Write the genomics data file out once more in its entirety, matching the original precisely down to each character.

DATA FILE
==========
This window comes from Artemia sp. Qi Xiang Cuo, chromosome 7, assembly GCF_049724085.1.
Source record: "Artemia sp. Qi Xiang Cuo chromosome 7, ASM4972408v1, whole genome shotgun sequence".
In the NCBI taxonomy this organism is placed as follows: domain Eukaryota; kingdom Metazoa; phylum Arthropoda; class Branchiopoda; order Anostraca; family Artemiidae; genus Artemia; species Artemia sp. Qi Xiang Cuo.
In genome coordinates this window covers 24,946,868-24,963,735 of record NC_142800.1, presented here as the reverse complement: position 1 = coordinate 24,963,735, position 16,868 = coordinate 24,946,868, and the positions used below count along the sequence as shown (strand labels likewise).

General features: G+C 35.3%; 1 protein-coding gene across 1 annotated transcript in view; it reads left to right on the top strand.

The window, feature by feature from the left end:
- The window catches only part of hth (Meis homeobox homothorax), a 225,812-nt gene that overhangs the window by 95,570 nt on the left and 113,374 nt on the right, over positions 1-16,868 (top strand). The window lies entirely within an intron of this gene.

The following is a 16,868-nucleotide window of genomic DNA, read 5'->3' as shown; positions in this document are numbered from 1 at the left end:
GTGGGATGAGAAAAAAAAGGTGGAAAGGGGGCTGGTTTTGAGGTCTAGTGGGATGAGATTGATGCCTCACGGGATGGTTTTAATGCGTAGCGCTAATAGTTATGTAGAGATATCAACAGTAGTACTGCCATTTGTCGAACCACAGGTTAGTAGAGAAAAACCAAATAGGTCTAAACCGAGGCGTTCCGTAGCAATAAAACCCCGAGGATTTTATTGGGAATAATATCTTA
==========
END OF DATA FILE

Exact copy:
This window comes from Artemia sp. Qi Xiang Cuo, chromosome 7, assembly GCF_049724085.1.
Source record: "Artemia sp. Qi Xiang Cuo chromosome 7, ASM4972408v1, whole genome shotgun sequence".
In the NCBI taxonomy this organism is placed as follows: domain Eukaryota; kingdom Metazoa; phylum Arthropoda; class Branchiopoda; order Anostraca; family Artemiidae; genus Artemia; species Artemia sp. Qi Xiang Cuo.
In genome coordinates this window covers 24,946,868-24,963,735 of record NC_142800.1, presented here as the reverse complement: position 1 = coordinate 24,963,735, position 16,868 = coordinate 24,946,868, and the positions used below count along the sequence as shown (strand labels likewise).

General features: G+C 35.3%; 1 protein-coding gene across 1 annotated transcript in view; it reads left to right on the top strand.

The window, feature by feature from the left end:
- The window catches only part of hth (Meis homeobox homothorax), a 225,812-nt gene that overhangs the window by 95,570 nt on the left and 113,374 nt on the right, over positions 1-16,868 (top strand). The window lies entirely within an intron of this gene.

The following is a 16,868-nucleotide window of genomic DNA, read 5'->3' as shown; positions in this document are numbered from 1 at the left end:
GTGGGATGAGAAAAAAAAGGTGGAAAGGGGGCTGGTTTTGAGGTCTAGTGGGATGAGATTGATGCCTCACGGGATGGTTTTAATGCGTAGCGCTAATAGTTATGTAGAGATATCAACAGTAGTACTGCCATTTGTCGAACCACAGGTTAGTAGAGAAAAACCAAATAGGTCTAAACCGAGGCGTTCCGTAGCAATAAAACCCCGAGGATTTTATTGGGAATAATATCTTA